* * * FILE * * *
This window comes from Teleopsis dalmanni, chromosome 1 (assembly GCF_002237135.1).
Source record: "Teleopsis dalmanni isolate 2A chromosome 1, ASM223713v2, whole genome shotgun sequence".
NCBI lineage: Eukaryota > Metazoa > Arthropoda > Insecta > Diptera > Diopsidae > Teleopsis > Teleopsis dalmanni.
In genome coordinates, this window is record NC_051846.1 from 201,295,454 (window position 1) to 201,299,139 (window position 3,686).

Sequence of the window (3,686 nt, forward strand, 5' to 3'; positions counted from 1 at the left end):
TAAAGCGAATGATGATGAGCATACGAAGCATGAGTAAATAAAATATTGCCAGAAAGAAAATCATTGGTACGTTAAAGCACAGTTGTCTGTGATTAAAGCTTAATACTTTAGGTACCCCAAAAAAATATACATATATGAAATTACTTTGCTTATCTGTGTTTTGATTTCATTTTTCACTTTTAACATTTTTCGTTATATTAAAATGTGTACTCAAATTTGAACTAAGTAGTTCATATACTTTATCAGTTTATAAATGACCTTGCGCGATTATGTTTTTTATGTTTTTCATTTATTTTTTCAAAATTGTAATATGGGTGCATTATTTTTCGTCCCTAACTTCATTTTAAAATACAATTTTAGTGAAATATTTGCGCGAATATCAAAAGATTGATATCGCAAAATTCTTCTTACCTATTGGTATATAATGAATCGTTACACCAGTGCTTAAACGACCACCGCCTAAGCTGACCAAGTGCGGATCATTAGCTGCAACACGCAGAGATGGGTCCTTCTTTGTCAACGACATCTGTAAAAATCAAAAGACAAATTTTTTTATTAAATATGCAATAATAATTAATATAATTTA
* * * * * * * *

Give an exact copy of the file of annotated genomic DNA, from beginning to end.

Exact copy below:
This window comes from Teleopsis dalmanni, chromosome 1 (assembly GCF_002237135.1).
Source record: "Teleopsis dalmanni isolate 2A chromosome 1, ASM223713v2, whole genome shotgun sequence".
NCBI lineage: Eukaryota > Metazoa > Arthropoda > Insecta > Diptera > Diopsidae > Teleopsis > Teleopsis dalmanni.
In genome coordinates, this window is record NC_051846.1 from 201,295,454 (window position 1) to 201,299,139 (window position 3,686).

Sequence of the window (3,686 nt, forward strand, 5' to 3'; positions counted from 1 at the left end):
TAAAGCGAATGATGATGAGCATACGAAGCATGAGTAAATAAAATATTGCCAGAAAGAAAATCATTGGTACGTTAAAGCACAGTTGTCTGTGATTAAAGCTTAATACTTTAGGTACCCCAAAAAAATATACATATATGAAATTACTTTGCTTATCTGTGTTTTGATTTCATTTTTCACTTTTAACATTTTTCGTTATATTAAAATGTGTACTCAAATTTGAACTAAGTAGTTCATATACTTTATCAGTTTATAAATGACCTTGCGCGATTATGTTTTTTATGTTTTTCATTTATTTTTTCAAAATTGTAATATGGGTGCATTATTTTTCGTCCCTAACTTCATTTTAAAATACAATTTTAGTGAAATATTTGCGCGAATATCAAAAGATTGATATCGCAAAATTCTTCTTACCTATTGGTATATAATGAATCGTTACACCAGTGCTTAAACGACCACCGCCTAAGCTGACCAAGTGCGGATCATTAGCTGCAACACGCAGAGATGGGTCCTTCTTTGTCAACGACATCTGTAAAAATCAAAAGACAAATTTTTTTATTAAATATGCAATAATAATTAATATAATTTA